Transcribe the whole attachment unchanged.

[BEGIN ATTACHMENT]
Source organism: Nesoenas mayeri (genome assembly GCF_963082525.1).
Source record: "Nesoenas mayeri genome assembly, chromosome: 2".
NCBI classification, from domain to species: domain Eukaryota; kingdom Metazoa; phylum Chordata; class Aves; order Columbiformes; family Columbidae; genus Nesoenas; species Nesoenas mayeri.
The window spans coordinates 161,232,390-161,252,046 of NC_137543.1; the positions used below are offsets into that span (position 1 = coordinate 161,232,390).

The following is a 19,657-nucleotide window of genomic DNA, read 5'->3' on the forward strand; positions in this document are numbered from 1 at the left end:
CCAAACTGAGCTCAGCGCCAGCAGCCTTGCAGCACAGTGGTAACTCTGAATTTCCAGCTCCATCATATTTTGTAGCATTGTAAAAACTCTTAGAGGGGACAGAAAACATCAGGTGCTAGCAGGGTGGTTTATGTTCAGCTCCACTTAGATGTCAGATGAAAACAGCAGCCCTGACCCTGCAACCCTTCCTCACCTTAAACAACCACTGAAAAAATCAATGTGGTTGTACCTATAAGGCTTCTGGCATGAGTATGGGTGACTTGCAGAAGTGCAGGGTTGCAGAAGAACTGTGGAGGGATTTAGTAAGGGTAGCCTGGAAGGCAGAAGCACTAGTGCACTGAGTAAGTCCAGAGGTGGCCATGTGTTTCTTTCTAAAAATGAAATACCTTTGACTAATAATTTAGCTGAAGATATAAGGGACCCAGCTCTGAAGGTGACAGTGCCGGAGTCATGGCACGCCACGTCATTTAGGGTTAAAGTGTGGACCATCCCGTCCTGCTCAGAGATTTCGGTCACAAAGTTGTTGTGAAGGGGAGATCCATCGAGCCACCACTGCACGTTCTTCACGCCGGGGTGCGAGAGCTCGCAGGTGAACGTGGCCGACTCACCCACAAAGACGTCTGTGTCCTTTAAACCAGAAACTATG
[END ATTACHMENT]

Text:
Source organism: Nesoenas mayeri (genome assembly GCF_963082525.1).
Source record: "Nesoenas mayeri genome assembly, chromosome: 2".
NCBI classification, from domain to species: domain Eukaryota; kingdom Metazoa; phylum Chordata; class Aves; order Columbiformes; family Columbidae; genus Nesoenas; species Nesoenas mayeri.
The window spans coordinates 161,232,390-161,252,046 of NC_137543.1; the positions used below are offsets into that span (position 1 = coordinate 161,232,390).

The following is a 19,657-nucleotide window of genomic DNA, read 5'->3' on the forward strand; positions in this document are numbered from 1 at the left end:
CCAAACTGAGCTCAGCGCCAGCAGCCTTGCAGCACAGTGGTAACTCTGAATTTCCAGCTCCATCATATTTTGTAGCATTGTAAAAACTCTTAGAGGGGACAGAAAACATCAGGTGCTAGCAGGGTGGTTTATGTTCAGCTCCACTTAGATGTCAGATGAAAACAGCAGCCCTGACCCTGCAACCCTTCCTCACCTTAAACAACCACTGAAAAAATCAATGTGGTTGTACCTATAAGGCTTCTGGCATGAGTATGGGTGACTTGCAGAAGTGCAGGGTTGCAGAAGAACTGTGGAGGGATTTAGTAAGGGTAGCCTGGAAGGCAGAAGCACTAGTGCACTGAGTAAGTCCAGAGGTGGCCATGTGTTTCTTTCTAAAAATGAAATACCTTTGACTAATAATTTAGCTGAAGATATAAGGGACCCAGCTCTGAAGGTGACAGTGCCGGAGTCATGGCACGCCACGTCATTTAGGGTTAAAGTGTGGACCATCCCGTCCTGCTCAGAGATTTCGGTCACAAAGTTGTTGTGAAGGGGAGATCCATCGAGCCACCACTGCACGTTCTTCACGCCGGGGTGCGAGAGCTCGCAGGTGAACGTGGCCGACTCACCCACAAAGACGTCTGTGTCCTTTAAACCAGAAACTATG